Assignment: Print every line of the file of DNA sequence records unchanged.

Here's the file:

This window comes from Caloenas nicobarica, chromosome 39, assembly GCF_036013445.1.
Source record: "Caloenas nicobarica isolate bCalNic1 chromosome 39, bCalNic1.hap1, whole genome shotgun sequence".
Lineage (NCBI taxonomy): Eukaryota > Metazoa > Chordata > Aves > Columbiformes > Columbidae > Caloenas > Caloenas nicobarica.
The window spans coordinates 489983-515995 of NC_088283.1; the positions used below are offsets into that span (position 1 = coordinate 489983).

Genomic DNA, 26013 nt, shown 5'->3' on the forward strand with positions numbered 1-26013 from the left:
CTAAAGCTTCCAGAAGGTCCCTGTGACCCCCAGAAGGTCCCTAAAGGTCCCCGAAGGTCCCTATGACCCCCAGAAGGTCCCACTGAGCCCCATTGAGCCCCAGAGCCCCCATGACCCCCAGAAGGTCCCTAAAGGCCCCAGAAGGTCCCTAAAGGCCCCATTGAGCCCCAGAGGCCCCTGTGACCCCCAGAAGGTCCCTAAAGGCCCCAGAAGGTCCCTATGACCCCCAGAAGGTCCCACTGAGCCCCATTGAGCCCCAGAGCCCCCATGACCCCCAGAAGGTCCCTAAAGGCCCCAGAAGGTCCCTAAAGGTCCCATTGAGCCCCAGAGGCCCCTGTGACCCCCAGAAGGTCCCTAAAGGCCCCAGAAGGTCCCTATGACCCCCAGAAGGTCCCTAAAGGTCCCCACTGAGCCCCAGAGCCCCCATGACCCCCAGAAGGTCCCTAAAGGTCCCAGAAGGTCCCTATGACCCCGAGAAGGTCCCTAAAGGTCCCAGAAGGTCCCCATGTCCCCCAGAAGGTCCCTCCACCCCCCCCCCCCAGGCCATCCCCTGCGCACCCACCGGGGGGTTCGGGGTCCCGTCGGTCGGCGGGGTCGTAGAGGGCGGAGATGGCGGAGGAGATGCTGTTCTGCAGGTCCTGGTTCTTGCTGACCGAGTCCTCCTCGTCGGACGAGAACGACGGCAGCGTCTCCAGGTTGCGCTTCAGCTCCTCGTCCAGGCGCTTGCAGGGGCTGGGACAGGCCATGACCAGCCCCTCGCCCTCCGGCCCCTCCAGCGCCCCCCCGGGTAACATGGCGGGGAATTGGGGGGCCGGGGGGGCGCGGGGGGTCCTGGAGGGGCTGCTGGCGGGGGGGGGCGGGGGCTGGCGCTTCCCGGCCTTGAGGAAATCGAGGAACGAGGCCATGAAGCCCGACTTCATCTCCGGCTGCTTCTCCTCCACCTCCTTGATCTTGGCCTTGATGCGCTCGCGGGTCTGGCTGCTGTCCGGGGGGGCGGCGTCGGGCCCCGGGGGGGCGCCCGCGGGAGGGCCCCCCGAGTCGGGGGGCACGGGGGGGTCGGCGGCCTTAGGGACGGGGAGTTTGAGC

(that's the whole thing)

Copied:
This window comes from Caloenas nicobarica, chromosome 39, assembly GCF_036013445.1.
Source record: "Caloenas nicobarica isolate bCalNic1 chromosome 39, bCalNic1.hap1, whole genome shotgun sequence".
Lineage (NCBI taxonomy): Eukaryota > Metazoa > Chordata > Aves > Columbiformes > Columbidae > Caloenas > Caloenas nicobarica.
The window spans coordinates 489983-515995 of NC_088283.1; the positions used below are offsets into that span (position 1 = coordinate 489983).

Genomic DNA, 26013 nt, shown 5'->3' on the forward strand with positions numbered 1-26013 from the left:
CTAAAGCTTCCAGAAGGTCCCTGTGACCCCCAGAAGGTCCCTAAAGGTCCCCGAAGGTCCCTATGACCCCCAGAAGGTCCCACTGAGCCCCATTGAGCCCCAGAGCCCCCATGACCCCCAGAAGGTCCCTAAAGGCCCCAGAAGGTCCCTAAAGGCCCCATTGAGCCCCAGAGGCCCCTGTGACCCCCAGAAGGTCCCTAAAGGCCCCAGAAGGTCCCTATGACCCCCAGAAGGTCCCACTGAGCCCCATTGAGCCCCAGAGCCCCCATGACCCCCAGAAGGTCCCTAAAGGCCCCAGAAGGTCCCTAAAGGTCCCATTGAGCCCCAGAGGCCCCTGTGACCCCCAGAAGGTCCCTAAAGGCCCCAGAAGGTCCCTATGACCCCCAGAAGGTCCCTAAAGGTCCCCACTGAGCCCCAGAGCCCCCATGACCCCCAGAAGGTCCCTAAAGGTCCCAGAAGGTCCCTATGACCCCGAGAAGGTCCCTAAAGGTCCCAGAAGGTCCCCATGTCCCCCAGAAGGTCCCTCCACCCCCCCCCCCCAGGCCATCCCCTGCGCACCCACCGGGGGGTTCGGGGTCCCGTCGGTCGGCGGGGTCGTAGAGGGCGGAGATGGCGGAGGAGATGCTGTTCTGCAGGTCCTGGTTCTTGCTGACCGAGTCCTCCTCGTCGGACGAGAACGACGGCAGCGTCTCCAGGTTGCGCTTCAGCTCCTCGTCCAGGCGCTTGCAGGGGCTGGGACAGGCCATGACCAGCCCCTCGCCCTCCGGCCCCTCCAGCGCCCCCCCGGGTAACATGGCGGGGAATTGGGGGGCCGGGGGGGCGCGGGGGGTCCTGGAGGGGCTGCTGGCGGGGGGGGGCGGGGGCTGGCGCTTCCCGGCCTTGAGGAAATCGAGGAACGAGGCCATGAAGCCCGACTTCATCTCCGGCTGCTTCTCCTCCACCTCCTTGATCTTGGCCTTGATGCGCTCGCGGGTCTGGCTGCTGTCCGGGGGGGCGGCGTCGGGCCCCGGGGGGGCGCCCGCGGGAGGGCCCCCCGAGTCGGGGGGCACGGGGGGGTCGGCGGCCTTAGGGACGGGGAGTTTGAGC